I had an interesting session recently for The Small Brain Curds, a four pice band featuring Motown and soul tunes.
They wanted to record a cappella arrangements of a few of their favorites. I thought the best way to approach this with a band that’s most used to playing in a room together is to record it the same way. All live, all at once. When thinking about the best mic technique for this I asked for advice from the great Slau, and of course, he came through with an idea I had never heard of and surely wouldn’t have thought of on my own.
I placed my pair of Cascade Fat Head II ribbons with the stereo bar as if setting up for blumlein in the center of the room. The figure eight patterns of each mic facing (almost) the corners of the room.
(I say almost because we avoid facing the walls to reject reflections but directly pointing them at the corners could have its own problems. So just off from the corners is best)
The performers stand facing each other like an X around the microphone array. Each mic hears two voices, one on each side, and the other two voices are in that mic’s rejection nodes. With careful listening the voices can be balanced by moving closer or farther away from the mics. This allows the performers to hear and see each other easily which is crucial to this sort of recording. Each singer was about 20 to 26 inches from the mic depending on how loud they were which turned out to be far enough to avoid any need for a pop screen and problems with the ribbon’s powerful proximity effect.This technique picks up quite a bit of room sound so I was glad I put so much into good acoustic treatment but I also hung up my blankets and gobos behind the singers to cut out even more.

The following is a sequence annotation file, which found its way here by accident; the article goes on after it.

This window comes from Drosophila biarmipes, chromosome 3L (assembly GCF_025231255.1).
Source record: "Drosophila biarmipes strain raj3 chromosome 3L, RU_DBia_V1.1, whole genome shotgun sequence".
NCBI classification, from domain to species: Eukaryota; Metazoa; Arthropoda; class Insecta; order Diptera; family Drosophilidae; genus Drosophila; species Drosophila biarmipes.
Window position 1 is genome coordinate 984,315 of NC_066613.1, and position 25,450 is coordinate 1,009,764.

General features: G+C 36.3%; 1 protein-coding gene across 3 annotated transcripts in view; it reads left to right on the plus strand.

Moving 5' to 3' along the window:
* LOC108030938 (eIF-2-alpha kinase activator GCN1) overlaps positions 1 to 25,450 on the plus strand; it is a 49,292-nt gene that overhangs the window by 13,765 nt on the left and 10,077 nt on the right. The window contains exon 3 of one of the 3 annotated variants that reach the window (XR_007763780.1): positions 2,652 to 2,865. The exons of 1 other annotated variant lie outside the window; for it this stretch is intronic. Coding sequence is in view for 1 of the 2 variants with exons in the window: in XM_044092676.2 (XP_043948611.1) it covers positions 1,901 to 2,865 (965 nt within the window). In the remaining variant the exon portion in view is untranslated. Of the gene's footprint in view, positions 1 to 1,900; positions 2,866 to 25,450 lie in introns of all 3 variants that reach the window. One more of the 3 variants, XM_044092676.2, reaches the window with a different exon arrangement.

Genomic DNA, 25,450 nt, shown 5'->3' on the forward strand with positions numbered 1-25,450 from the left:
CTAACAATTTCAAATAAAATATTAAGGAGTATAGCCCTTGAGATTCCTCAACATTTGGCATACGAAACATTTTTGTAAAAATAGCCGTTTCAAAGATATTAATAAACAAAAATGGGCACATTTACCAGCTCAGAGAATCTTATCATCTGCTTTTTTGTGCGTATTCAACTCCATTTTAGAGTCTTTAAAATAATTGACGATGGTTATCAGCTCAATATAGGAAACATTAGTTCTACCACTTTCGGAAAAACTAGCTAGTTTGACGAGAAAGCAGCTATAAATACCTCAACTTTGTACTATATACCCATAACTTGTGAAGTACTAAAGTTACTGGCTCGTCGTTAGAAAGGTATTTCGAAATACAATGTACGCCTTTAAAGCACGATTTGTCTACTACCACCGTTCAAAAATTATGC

You can see in the picture I placed my Rode NT2 in omni mode in the center of the pattern also. I recorded this to a third track with the idea that I might want to mix in some high end but the Fat Head II’s gave me everything I wanted so the track was muted in the mix.
The simple two tracks made the mix feel more like mastering. Some gentle multiband compression helped to even out the high and low octave voices.
Thanks to Slau for the great technique. Another tool to remember.
A final mix from the session…